I recently updated my main Windows 10 machine to the latest 2004 feature update and all seemed to go well until I opened my email client, Windows Live Mail (WLM), and was unable to send or receive new messages due to an error marked 0X800C013E. As is the case with most of Microsoft’s error codes, this one is fairly generic with multiple solutions proffered online involving a protracted process of trial and error. However, this one was immediately after updating to Win10 2004 so that narrowed the field down considerably. I came across a solution that appeared to work for other users in the same predicament so decided to give it a go myself– and I’m happy to report that it worked for me too.
So, if you are a Windows Live Mail user and it is no longer working properly after applying the 2004 update, here is what to do. Now, this fix involves editing the registry so the usual warning applies:
Standard Registry Editing Warning: The following instructions will ask you to edit your Windows Registry. Be sure to make a backup of your Registry before you make any changes. Making mistakes in the Registry can cause hard-to-diagnose problems, or even keep Windows from functioning properly. If you don’t know how to back up your Registry, please read Windows Quick Tips – Backup/Restore Registry.
Fix WLM Error 0X800C013E After Update 2004
Close Windows Live Mail and open the registry editor:
- Use the Windows key + R to open a Run Box
- Type Regedit and hit Enter
- In the Registry Editor that opens, follow this path down the left panel:
Computer \ HKEY_CURRENT_USER \ SOFTWARE \ Microsoft \ Windows Live Mail
Now, we’re going to create three new DWORD (32-bit) entries:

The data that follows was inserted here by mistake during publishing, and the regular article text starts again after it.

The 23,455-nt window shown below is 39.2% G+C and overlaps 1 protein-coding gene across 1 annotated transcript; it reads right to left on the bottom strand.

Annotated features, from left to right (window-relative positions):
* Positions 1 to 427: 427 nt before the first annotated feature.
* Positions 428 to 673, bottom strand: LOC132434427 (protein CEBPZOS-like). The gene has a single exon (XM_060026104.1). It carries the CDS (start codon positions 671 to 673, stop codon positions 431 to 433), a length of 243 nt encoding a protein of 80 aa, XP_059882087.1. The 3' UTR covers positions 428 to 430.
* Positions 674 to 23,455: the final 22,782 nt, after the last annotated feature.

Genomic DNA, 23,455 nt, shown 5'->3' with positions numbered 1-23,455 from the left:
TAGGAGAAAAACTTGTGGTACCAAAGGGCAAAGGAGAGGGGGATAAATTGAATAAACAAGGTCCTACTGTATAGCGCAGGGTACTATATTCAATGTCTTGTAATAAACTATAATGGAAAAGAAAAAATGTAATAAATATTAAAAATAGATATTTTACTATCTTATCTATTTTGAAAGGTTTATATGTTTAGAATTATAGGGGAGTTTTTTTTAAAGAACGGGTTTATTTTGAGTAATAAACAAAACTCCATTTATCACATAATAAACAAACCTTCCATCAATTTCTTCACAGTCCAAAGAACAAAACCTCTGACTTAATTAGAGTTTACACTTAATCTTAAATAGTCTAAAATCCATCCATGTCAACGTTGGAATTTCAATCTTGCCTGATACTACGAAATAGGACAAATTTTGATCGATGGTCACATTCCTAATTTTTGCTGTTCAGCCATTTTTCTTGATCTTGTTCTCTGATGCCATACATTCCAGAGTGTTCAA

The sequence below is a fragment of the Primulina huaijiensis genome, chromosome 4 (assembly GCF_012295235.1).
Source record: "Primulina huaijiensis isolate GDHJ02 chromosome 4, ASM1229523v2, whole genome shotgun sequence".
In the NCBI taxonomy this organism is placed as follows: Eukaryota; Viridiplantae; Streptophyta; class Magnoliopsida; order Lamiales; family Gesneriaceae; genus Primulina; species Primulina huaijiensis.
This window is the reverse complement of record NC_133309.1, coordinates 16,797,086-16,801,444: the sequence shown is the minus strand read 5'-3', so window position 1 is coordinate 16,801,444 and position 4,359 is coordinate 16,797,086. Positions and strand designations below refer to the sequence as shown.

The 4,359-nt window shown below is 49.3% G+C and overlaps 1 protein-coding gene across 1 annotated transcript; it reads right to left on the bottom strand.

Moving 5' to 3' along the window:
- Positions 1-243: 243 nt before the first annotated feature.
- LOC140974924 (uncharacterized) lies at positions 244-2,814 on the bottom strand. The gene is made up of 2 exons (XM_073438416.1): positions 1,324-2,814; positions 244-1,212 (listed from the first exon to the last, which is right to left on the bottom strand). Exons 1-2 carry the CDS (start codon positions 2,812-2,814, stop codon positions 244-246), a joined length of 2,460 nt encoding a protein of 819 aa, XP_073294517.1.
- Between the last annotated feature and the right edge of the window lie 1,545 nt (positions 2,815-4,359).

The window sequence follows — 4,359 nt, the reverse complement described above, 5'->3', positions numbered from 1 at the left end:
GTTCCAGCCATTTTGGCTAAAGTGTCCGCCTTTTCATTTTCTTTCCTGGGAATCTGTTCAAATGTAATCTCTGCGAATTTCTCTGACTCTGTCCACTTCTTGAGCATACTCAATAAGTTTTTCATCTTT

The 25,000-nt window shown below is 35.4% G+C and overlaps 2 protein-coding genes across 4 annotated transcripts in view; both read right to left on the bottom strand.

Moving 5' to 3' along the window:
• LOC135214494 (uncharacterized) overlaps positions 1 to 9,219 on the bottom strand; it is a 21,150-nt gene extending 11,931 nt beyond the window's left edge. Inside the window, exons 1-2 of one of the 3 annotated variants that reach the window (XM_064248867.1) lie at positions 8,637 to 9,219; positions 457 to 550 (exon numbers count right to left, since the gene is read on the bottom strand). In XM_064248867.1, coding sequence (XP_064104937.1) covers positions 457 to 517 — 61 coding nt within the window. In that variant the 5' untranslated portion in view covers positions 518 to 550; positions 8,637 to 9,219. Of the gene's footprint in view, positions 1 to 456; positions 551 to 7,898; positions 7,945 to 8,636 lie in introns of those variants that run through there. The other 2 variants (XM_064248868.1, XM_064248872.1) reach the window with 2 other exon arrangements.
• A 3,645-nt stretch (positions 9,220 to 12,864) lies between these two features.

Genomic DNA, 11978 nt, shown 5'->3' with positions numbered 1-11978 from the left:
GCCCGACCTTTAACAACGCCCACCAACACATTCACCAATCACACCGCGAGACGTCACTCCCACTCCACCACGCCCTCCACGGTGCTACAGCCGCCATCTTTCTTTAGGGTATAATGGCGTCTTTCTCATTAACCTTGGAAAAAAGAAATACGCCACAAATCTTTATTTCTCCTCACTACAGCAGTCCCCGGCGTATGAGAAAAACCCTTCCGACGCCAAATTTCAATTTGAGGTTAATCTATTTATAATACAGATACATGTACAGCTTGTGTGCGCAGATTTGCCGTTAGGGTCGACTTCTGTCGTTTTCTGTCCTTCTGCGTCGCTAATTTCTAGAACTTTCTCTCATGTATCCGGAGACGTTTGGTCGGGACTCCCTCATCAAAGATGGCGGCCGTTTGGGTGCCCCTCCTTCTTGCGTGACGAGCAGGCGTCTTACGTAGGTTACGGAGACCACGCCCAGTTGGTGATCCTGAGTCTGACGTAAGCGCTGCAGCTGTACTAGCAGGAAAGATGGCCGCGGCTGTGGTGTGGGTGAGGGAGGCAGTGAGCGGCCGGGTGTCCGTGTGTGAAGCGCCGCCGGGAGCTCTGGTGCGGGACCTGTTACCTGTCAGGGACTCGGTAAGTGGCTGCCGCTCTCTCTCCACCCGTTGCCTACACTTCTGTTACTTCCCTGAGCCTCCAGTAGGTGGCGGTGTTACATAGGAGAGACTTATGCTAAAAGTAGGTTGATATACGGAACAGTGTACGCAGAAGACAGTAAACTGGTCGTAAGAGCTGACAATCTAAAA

All three with a Data Value of one (1).
Right-click Windows Live Mail in the left-hand pane and from the menu point to New and then click DWORD (32-bit) Value:
A new DWORD value will now display in the right pane as NewValue#1. Rename it by right-clicking it and choosing Rename. Type in the new name as per the above. Now we’re going to assign a data value; double-click the new DWORD, assign the value 1 (one) and then click OK.
You will obviously need to go through this process three times for each new DWORD entry. When finished, close the registry editor and run Windows Live Mail. Hopefully, no error and you should now be able to send and receive email again.
I realize I’m an old stick-in-the-mud still using Windows Live Mail but I’ve been using it for years and it’s something I’m used to and very familiar with. I’ve tried alternative email clients, such as Thunderbird for example, and haven’t been overly impressed, and I am not a fan of webmail. I guess one day, in the not too distant future, I’ll be forced to change to something else but in the meantime, I’m happy to stick with the devil I know.